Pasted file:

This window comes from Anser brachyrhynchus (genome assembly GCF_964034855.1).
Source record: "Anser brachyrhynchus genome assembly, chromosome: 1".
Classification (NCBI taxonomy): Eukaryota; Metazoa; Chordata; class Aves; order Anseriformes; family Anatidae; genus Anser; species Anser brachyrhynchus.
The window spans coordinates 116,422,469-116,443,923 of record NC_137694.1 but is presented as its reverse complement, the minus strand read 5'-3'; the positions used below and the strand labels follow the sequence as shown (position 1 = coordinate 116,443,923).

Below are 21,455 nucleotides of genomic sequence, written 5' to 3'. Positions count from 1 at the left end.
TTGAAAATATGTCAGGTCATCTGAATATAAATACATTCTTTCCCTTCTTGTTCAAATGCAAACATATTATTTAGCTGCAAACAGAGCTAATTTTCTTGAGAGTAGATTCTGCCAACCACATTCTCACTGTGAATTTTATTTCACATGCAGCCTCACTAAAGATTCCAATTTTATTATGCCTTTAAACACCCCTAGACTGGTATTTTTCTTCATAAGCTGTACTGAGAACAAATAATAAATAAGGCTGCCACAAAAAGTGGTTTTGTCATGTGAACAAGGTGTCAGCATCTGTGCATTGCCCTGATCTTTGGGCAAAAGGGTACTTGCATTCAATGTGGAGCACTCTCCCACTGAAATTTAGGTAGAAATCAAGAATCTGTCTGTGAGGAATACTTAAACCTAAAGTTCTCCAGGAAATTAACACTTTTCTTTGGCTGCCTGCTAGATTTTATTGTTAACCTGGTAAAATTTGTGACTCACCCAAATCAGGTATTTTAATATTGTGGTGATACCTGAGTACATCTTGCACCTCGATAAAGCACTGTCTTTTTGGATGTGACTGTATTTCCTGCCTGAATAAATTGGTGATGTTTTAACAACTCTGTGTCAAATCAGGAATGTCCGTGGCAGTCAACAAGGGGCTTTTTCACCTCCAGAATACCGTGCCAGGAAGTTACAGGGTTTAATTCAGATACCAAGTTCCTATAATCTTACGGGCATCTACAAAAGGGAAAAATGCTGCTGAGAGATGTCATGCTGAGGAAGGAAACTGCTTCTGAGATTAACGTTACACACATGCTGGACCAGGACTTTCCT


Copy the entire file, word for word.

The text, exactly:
This window comes from Anser brachyrhynchus (genome assembly GCF_964034855.1).
Source record: "Anser brachyrhynchus genome assembly, chromosome: 1".
Classification (NCBI taxonomy): Eukaryota; Metazoa; Chordata; class Aves; order Anseriformes; family Anatidae; genus Anser; species Anser brachyrhynchus.
The window spans coordinates 116,422,469-116,443,923 of record NC_137694.1 but is presented as its reverse complement, the minus strand read 5'-3'; the positions used below and the strand labels follow the sequence as shown (position 1 = coordinate 116,443,923).

Below are 21,455 nucleotides of genomic sequence, written 5' to 3'. Positions count from 1 at the left end.
TTGAAAATATGTCAGGTCATCTGAATATAAATACATTCTTTCCCTTCTTGTTCAAATGCAAACATATTATTTAGCTGCAAACAGAGCTAATTTTCTTGAGAGTAGATTCTGCCAACCACATTCTCACTGTGAATTTTATTTCACATGCAGCCTCACTAAAGATTCCAATTTTATTATGCCTTTAAACACCCCTAGACTGGTATTTTTCTTCATAAGCTGTACTGAGAACAAATAATAAATAAGGCTGCCACAAAAAGTGGTTTTGTCATGTGAACAAGGTGTCAGCATCTGTGCATTGCCCTGATCTTTGGGCAAAAGGGTACTTGCATTCAATGTGGAGCACTCTCCCACTGAAATTTAGGTAGAAATCAAGAATCTGTCTGTGAGGAATACTTAAACCTAAAGTTCTCCAGGAAATTAACACTTTTCTTTGGCTGCCTGCTAGATTTTATTGTTAACCTGGTAAAATTTGTGACTCACCCAAATCAGGTATTTTAATATTGTGGTGATACCTGAGTACATCTTGCACCTCGATAAAGCACTGTCTTTTTGGATGTGACTGTATTTCCTGCCTGAATAAATTGGTGATGTTTTAACAACTCTGTGTCAAATCAGGAATGTCCGTGGCAGTCAACAAGGGGCTTTTTCACCTCCAGAATACCGTGCCAGGAAGTTACAGGGTTTAATTCAGATACCAAGTTCCTATAATCTTACGGGCATCTACAAAAGGGAAAAATGCTGCTGAGAGATGTCATGCTGAGGAAGGAAACTGCTTCTGAGATTAACGTTACACACATGCTGGACCAGGACTTTCCT